Date of Award

2015

Document Type

Thesis

Department

Criminology and Criminal Justice

First Advisor

Kris Henning

Subjects

Wearable video devices in police work, Police-community relations, Campus police -- Public opinion, Community policing, Universities and colleges -- Security measures

DOI

10.15760/honors.141

Abstract

Throughout history, police-community relations have often been called into question. In an era of instantaneous communication through social media and other outlets, media coverage of events involving perceived police misconduct can have an instant impact on the public trust of the police and their perceptions of the police as legitimate. Just as evolving technology can have a negative impact on perceptions of the police, officer body-worn cameras present departments with a novel outlet to rebuild and maintain trust and legitimacy within their communities. As campus law enforcement agencies continue to be tasked with the equivalent roles of their municipal counterparts, the impacts of trust and legitimacy trickle upon campus police officers. The purpose of this paper is to assess the value of implementing body-worn cameras in modern policing, with a particular focus on campus policing, through relevant research from multiple disciplines of criminal justice, sociology, psychology, and law.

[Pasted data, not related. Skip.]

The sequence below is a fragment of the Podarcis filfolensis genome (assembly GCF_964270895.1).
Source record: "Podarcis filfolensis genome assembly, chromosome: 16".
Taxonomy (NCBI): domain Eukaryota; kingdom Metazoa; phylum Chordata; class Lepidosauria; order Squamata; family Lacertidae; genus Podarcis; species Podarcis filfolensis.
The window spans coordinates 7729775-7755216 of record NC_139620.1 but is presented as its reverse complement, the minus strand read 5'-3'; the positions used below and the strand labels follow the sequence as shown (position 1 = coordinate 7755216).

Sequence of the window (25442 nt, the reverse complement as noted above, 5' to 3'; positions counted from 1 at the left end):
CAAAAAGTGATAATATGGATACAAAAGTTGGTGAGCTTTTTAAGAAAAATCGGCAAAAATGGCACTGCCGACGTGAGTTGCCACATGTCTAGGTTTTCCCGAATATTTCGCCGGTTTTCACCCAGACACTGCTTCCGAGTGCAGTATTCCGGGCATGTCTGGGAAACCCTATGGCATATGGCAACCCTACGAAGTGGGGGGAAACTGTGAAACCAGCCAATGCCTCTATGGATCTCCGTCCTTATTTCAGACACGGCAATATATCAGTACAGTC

Comments

An undergraduate honors thesis submitted in partial fulfillment of the requirements for the degree of Bachelor of Science in University Honors and Criminology/Criminal Justice

Persistent Identifier

http://archives.pdx.edu/ds/psu/15433

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